"Kusina" = Kitchen; "Manang" = older sister

A Filipina's unabashed chronicle of her adaptations in the American kitchen. Includes step-by-step photos on how to make pan de sal, ensaymada, pan de coco, siopao, hopia, pandelimon, pianono, atsara, crema de fruta,etc., and if you are lucky, you will find videos too!

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Wednesday, September 13, 2006

Biscocho

As a young child who grew up in a small neighborhood bakery, I had the privilege of making some special versions of our commercial goodies. One of which is biscocho, made from bread slices which were returned to us after not being sold for 3 days. When the regular ones are made with just one side of the bread slathered with a thin layer of margarine not quite covering the whole surface then coated with sugar, I made my own special batch (1 pan) of slices well covered with a thin layer of margarine on both sides, then coated with lots of sugar (I made sure sugar covers the whole area that had margarine). It was one of my favorite snacks.

One time I had craving, and it popped into my head to make some. I was with hubby then, and I asked him to try. He liked it and requested that I make some for him too, with a sprinkle of cinnamon after toasting (and he did not like it too toasted). Whoa! Another discovery for my hubby!

Then yesterday, my younger son was looking for something to eat, but he was getting tired of the usual pan de pizza that we make using homemade pizza sauce, slices of ham or pepperoni, and mozzarella cheese. I thought of offering to make biscocho for him. He was not sure what it was but he was ready for a new kind of delight. He was not disappointed, and he asked that I make some for his breakfast today. So I made some for both my sons, and the older one told me I should have doubled his share. But I have used up all the bread slices. I told him I would get more next time I go to the grocery store.

Here's how:




I usually use stale bread or hotdog rolls for this purpose, and the oven toaster. I watch carefully as I bake, because if I overdo it, the caramelized sugar burns and gets bitter. I also want to cool it down a bit before biting to it, as the caramelized sugar can be very very hot.

Don't be tempted to use a thick layer of butter or margarine, as this will only get the bread soggy, then you won't get the crunchy result that you want. A thin layer is enough, and you won't get disappointed with the crunch and the taste.

I think the best tasting biscocho would be one that is made from leftover sponge cake (but who would have leftover sponge cakes? They are too good freshly baked!)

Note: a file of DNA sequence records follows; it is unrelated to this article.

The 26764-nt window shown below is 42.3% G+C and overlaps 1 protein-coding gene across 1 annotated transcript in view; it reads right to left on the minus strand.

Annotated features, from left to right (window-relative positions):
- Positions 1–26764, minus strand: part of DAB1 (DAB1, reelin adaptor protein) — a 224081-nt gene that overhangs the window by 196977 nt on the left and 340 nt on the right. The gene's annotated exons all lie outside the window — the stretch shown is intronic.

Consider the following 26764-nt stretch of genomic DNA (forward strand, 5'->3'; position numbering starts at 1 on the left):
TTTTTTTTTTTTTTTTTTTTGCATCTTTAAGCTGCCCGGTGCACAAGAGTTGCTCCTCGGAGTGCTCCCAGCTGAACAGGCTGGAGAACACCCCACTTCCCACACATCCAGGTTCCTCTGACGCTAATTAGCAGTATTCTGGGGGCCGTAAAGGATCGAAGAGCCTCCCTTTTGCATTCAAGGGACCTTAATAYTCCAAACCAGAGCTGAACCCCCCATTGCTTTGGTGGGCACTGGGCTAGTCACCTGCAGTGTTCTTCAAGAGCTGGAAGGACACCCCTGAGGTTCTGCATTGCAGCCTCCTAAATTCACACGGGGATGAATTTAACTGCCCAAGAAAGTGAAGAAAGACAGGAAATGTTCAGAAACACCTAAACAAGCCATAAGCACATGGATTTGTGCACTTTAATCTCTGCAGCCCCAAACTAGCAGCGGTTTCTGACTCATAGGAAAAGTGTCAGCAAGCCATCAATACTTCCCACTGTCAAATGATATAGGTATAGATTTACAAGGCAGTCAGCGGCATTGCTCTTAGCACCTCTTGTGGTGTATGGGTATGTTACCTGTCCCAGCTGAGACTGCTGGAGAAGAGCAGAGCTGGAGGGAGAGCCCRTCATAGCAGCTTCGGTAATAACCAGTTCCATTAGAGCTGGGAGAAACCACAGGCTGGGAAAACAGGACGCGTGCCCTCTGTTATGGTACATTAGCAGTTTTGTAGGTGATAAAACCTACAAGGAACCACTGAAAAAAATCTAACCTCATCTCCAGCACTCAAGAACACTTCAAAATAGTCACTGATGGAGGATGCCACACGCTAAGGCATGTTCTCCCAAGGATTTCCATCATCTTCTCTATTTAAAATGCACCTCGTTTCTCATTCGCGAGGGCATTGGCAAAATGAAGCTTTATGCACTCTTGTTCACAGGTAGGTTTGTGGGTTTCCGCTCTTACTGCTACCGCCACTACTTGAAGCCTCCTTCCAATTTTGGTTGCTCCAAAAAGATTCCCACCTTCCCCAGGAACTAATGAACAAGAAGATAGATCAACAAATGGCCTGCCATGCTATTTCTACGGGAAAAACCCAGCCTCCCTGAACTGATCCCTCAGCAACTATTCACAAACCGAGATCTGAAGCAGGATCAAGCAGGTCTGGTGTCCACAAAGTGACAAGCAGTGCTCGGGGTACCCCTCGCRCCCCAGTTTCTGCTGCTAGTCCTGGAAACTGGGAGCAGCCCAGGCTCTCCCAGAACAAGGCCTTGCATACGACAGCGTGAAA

10 comments:

  1. Shucks...I'm craving for these right now...

    ReplyDelete
  2. Hello Manang! *kaway kaway* Kumusta ka na? Ngayon lang ulit nakadalaw, sensha na :-)

    oo nga naman, mas masarap nga sana kung sponge cake leftover ang gagamitin pero imposible yata ha ha...pero gusto ko tikman itong biscocho mo...masarap sa mainit na chocolate na may whipped cream , yummy!!

    ReplyDelete
  3. ay manang, ako yan (thess/eetsmakelijk) ..bakit kaya anonymous lumabas?

    ReplyDelete
  4. ladybug,
    gawa ka na! Dali lang naman...
    hi thess,
    miss you na! your link does not work (sa firefox, but I have not tried IE).

    ReplyDelete
  5. manang hello! na missed din kita syempre ano!
    unang-una, mispelled ang 'creme fraiche'..so iyun po ang tinutukoy ko
    2nd, mispelled ko din itong sariling URL ko *que barbaridad na kaengotan* ..tama na itong link ko ngayon

    regards from d queen of typo
    thess

    ReplyDelete
  6. ay, ang sarap nga ng biscocho from the bakery. But you know I just realized yun pala nga ang panglan nun, I had forgotten. My girls make this all the time pero americanized, with cinnamon. Ako mas gusto ko yung plain sugar lang.

    ReplyDelete
  7. ay sarap! I have forgotten about biscocho. My mom used to make it for us. I was just scratching my head on how to use the left over bread when I saw your blog. We don't have a small toaster oven so I have to make it in the regular oven.

    I'm confused with the butter/margarine stuff. Which is better for us ba? My husband has to watch cholesterol but they say it's better to use real butter than margarine. Then I read something from the AHA, they say margarine is better.

    ReplyDelete
  8. jmom,
    your daughters and my hubby...they love cinnamon! I tried that one too and it was very good indeed, pero hinahanap ng taste buds ko ang plain old style...
    KK,
    Oo nga, I saw that study that trans-free margarine are better than butter...But I am trying to get butter made from milk of grazing cows...I read that they have higher levels of beneficial fat.

    ReplyDelete
  9. Hello Manang. I'm just wondering if the procedure for the Biscocho is still available. Somehow, I don't see any after the "here's how" heading. I wanted to know at what temperature and for how long it should be baked. I've tried baking for 8 minutes at 325 degrees F. It was good and crunchy as soon as eaten after baking but it didn't stay crunchy after an hour. Salamat. - RR

    ReplyDelete
    Replies
    1. HI RR,
      Sorry I rarely blog now. I add just a thin layer of butter on the slices of bread (Too thick makes the bread soggy). Place sugar in a bowl and dip the bread slices (sugar should coat the buttered side; this is what makes them crunchy). Bake at 400 ºF for 2 mins on each side or until golden brown (sugar has caramelized). Cool some before eating. Or you can cool completely before storing leftovers in plastic containers.

      Delete

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